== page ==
The three Africans then sung, Yes; I hate it in my


and in a very agreeable manner, a yet, for all that, I do sin every day. | Hymn ; of which the following Q. Do you love the command- is a literal translation, in prose : ments of God? A. Yes; I love “O Zion's King! thou Son of them much in my heart; but God, exalted on the Father's there is something within me throne, I cast myself down bethat keeps me from doing them fore thee; and pray for spirit as I would : Jesus Christ has and for life, for thy church and done so much for me, I grieve dear bride, living here on earth, that I cannot do more for him. at a distance from her divine Q. What are now your chief Lover, her Head, her Comfort, desires ? A. I wish to give up

the Prince of Life, for whom my heart entirely to Jesus she ever and ever longs! Oh, Christ.-Q. Are you thankful that I might find thee? to the Missionary Society for “ Most of all, O King of Sion! sending Missionaries to your / I implore thee, for so many country ? A. I am desirous to dead souls! Oh, make thy peothank God for inclining them to ple fall down before thee, by do it; and I would thank them thy Spirit ! By thy power, too, but I know not how to do it, draw all those unto thee, for for want of words.--Q. Do you whom thou didst say, “It is think that Christ will correct finished !” Make the deaf ears his children when they offend

to hear the voice of thy power him; or will he cast them quite and of thy glory, that it may

be away ? A. He will correct them; said of Sion, “ This and that but not throw them away.

He man was born there." who loved me from all eternity, “ Fountain of Life! Almighty knew before how bad I should God ! it is the Spirit's influence be ; but that did not hinder him we crave ! Oh, exert the power from loving me; and it is now of thy love upon the hearts of impossible he should cease to many men ! Bring Tyrants, Vol. V. No. 4.


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Philistines and Moors, by the certainly not mistaken. We unword and the Spirit, into the derstand, that when he commenright way; and let hell tremble ced his work at Zak River, he at thy work! Rescue, by thy found only thirty-six inhabitants: divine power, the vessels of the people in general roamed grace from Satan's might; and about the country like wild bid the dead to live !"

beasts in quest of prey. But by It is easier to conceive than to his judicious management, about describe the sacred pleasure 600 persons were brought, and which filled the minds of a large in a great measure kept togethassembly of Christians, when He has been indefatigable they thus beheld “ Ethiopia in instructing them, both by stretching forth her hands to preaching and catechizing.-AGod," and heard some of Afric's bout 300 are now worshippers tawny race singing the praises of God, and he has no doubt of of our common Lord. Indeed, the real conversion of about forty; the voice of joy and praise was even the little children can give uncommonly loud and fervent a good reason of the Christian when the congregation sung hope! It is worthy of observathat doxology, “Praise God, tion, that when these poor Affrom whom all blessings flow !" ricans are enlightened, a great and, we trust, a sincere tribute change takes place in their outof praise was offered up to ward conduct and appearance. God, who had thus granted to Those who before were almost the Heathen “Repentance unto naked, clothe themselves with life."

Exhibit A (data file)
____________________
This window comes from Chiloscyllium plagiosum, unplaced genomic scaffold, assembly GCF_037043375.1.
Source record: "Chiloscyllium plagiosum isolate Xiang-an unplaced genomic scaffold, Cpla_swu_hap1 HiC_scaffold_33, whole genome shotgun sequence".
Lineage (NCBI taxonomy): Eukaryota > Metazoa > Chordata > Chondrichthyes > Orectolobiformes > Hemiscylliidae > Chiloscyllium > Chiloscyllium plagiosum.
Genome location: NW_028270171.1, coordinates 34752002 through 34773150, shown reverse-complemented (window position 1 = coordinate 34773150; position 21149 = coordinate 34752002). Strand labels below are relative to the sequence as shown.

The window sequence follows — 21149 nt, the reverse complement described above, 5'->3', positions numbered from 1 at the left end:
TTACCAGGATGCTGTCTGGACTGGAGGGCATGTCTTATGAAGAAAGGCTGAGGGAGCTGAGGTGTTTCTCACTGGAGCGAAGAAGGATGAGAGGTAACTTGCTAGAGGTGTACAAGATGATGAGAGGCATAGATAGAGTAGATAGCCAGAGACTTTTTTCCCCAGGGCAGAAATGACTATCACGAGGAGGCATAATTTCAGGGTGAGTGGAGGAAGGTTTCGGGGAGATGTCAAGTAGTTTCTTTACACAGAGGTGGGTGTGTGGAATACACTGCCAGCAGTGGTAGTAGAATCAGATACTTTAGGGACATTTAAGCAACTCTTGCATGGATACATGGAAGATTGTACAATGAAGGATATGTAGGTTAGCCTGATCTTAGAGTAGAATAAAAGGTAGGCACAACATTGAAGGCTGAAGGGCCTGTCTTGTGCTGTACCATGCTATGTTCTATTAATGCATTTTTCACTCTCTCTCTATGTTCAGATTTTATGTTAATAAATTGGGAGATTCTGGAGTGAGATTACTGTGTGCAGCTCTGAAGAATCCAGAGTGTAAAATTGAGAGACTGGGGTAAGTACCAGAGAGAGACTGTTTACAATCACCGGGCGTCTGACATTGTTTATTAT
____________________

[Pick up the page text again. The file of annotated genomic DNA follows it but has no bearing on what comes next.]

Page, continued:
decency; from being extremely We are informed, that the filthy they learn to be clean ;Hottentots were not brought to and from that laziness which Europe by order of the Direc

prevails among them while tor's. Mr. Kichcrer having oc- Heathens, they learn to be dilicasion to return to Holland on gent, and to cultivate the earth domestic affairs, was willing to

for their subsitence. Thus, comply with the desire of the while the gospel brings to them Africans themselves, who, with a spiritual salvation, it becomes others of the converts, have also the mean of civilizing, we long and earnestly wished to as- might also say, of humanizing certain, whether the doctrines them; and this affords an adtaught by the Missionaries, dional argument for missionary were the general sentiments of zeal. Surely, it may be said, at European-Christians ! it having this time, “What hath God often been suggested by the wrought ?" white settlers, that the religion taught them by the Missionaries Mr. Kicherer intends to rewas not the same as that general- turn with the Hottentots, very ly received in Europe. Mr. shortly, to Africa, where his Kicherer also judged, that it congregation greatly longs for would be highly gratifying to

appears by letters the friends of the gospel, both lately received. He will proin Hoiland and England, to be-bably be accompanied with adhoi! a specimen of the fruits of ditional laborers. bis labors ; in which he

him ;